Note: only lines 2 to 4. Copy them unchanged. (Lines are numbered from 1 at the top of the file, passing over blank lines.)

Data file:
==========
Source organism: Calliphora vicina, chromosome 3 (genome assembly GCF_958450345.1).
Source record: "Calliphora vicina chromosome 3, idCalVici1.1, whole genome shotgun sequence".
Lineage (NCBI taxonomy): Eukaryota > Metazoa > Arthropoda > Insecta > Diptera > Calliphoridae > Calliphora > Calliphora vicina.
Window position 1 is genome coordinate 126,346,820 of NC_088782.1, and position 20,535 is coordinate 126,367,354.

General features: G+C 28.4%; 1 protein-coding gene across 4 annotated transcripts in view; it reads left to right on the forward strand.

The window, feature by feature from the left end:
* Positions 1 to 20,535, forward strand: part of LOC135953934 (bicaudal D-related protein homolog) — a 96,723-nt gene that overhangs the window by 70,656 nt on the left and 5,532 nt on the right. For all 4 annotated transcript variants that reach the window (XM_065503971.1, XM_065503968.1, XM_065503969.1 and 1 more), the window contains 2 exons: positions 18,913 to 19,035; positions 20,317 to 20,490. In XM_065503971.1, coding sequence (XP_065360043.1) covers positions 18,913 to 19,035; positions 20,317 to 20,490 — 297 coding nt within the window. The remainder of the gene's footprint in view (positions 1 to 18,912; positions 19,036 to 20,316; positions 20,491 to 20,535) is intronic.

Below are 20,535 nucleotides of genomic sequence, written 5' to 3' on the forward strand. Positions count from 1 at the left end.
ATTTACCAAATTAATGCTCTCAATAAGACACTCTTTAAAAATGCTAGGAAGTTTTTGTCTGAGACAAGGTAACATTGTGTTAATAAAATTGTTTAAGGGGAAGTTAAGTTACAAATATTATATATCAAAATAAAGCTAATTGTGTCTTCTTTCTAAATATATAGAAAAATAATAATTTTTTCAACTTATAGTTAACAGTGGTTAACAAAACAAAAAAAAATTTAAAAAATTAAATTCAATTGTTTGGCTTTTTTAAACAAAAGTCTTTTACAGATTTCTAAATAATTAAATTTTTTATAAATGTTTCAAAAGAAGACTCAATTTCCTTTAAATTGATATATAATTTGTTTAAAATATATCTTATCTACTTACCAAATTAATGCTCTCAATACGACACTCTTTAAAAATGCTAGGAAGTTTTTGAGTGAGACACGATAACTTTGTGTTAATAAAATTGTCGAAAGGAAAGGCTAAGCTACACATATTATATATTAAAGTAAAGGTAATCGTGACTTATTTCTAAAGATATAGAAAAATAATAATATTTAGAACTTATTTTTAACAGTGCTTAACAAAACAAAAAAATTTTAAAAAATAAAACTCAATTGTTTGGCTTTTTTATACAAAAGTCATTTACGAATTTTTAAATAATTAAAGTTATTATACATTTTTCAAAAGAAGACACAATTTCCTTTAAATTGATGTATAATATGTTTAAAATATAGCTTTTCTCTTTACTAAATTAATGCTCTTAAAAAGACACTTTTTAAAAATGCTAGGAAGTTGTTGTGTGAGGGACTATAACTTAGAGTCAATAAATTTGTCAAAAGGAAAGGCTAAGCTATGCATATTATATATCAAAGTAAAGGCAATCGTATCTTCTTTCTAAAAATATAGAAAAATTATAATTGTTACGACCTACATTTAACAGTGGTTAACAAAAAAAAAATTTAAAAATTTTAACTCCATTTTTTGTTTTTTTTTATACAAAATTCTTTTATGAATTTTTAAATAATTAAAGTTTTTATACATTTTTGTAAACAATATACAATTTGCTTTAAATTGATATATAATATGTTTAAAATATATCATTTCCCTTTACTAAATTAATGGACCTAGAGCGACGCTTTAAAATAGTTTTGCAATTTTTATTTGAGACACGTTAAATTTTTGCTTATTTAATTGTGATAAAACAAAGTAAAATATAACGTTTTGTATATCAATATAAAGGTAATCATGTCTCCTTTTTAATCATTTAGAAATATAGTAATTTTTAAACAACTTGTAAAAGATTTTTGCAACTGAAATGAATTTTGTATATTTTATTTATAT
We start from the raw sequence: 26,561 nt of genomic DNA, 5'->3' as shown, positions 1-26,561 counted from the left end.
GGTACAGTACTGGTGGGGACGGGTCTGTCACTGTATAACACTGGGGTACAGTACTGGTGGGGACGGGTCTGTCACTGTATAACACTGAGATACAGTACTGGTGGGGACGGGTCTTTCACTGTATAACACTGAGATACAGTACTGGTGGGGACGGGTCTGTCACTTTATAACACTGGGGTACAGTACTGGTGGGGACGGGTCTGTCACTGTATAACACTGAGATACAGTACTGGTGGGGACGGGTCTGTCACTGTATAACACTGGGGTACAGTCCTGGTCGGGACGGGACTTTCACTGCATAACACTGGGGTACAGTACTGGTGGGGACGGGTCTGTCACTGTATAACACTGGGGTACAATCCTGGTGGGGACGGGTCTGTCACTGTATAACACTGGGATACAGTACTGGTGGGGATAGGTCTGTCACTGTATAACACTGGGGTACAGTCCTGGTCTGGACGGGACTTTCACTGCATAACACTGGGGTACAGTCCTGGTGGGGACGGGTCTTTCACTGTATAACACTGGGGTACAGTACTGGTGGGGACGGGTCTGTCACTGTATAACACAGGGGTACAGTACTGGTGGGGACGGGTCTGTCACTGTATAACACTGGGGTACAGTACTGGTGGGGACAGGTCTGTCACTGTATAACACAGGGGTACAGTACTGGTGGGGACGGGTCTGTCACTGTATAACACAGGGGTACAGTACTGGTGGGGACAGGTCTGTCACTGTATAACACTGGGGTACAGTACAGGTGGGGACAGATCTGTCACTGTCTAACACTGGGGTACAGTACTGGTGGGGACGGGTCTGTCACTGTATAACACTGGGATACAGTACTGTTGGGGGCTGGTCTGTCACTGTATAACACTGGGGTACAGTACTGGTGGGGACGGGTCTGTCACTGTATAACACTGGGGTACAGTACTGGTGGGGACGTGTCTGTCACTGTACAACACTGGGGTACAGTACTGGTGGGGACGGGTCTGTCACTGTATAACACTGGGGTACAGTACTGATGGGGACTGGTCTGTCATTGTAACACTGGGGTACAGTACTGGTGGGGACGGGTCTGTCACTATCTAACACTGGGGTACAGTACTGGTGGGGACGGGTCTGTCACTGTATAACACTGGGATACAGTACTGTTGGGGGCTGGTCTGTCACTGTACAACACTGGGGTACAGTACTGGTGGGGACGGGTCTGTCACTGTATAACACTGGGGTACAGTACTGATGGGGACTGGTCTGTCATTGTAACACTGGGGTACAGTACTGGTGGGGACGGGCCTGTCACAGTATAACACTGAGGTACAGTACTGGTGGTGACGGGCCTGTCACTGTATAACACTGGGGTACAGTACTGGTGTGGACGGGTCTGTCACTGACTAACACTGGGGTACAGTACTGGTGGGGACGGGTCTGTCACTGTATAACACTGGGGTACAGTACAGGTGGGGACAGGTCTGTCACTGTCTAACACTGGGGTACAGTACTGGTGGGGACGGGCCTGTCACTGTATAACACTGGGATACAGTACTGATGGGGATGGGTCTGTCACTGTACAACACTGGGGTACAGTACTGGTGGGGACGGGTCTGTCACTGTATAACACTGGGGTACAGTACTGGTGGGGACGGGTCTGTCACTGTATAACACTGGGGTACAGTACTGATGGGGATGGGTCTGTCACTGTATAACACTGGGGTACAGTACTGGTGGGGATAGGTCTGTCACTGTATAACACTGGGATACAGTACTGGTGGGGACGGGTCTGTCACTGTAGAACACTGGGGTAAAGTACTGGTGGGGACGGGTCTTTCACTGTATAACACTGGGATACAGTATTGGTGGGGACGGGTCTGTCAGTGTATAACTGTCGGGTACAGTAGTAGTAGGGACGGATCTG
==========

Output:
Source record: "Calliphora vicina chromosome 3, idCalVici1.1, whole genome shotgun sequence".
Lineage (NCBI taxonomy): Eukaryota > Metazoa > Arthropoda > Insecta > Diptera > Calliphoridae > Calliphora > Calliphora vicina.
Window position 1 is genome coordinate 126,346,820 of NC_088782.1, and position 20,535 is coordinate 126,367,354.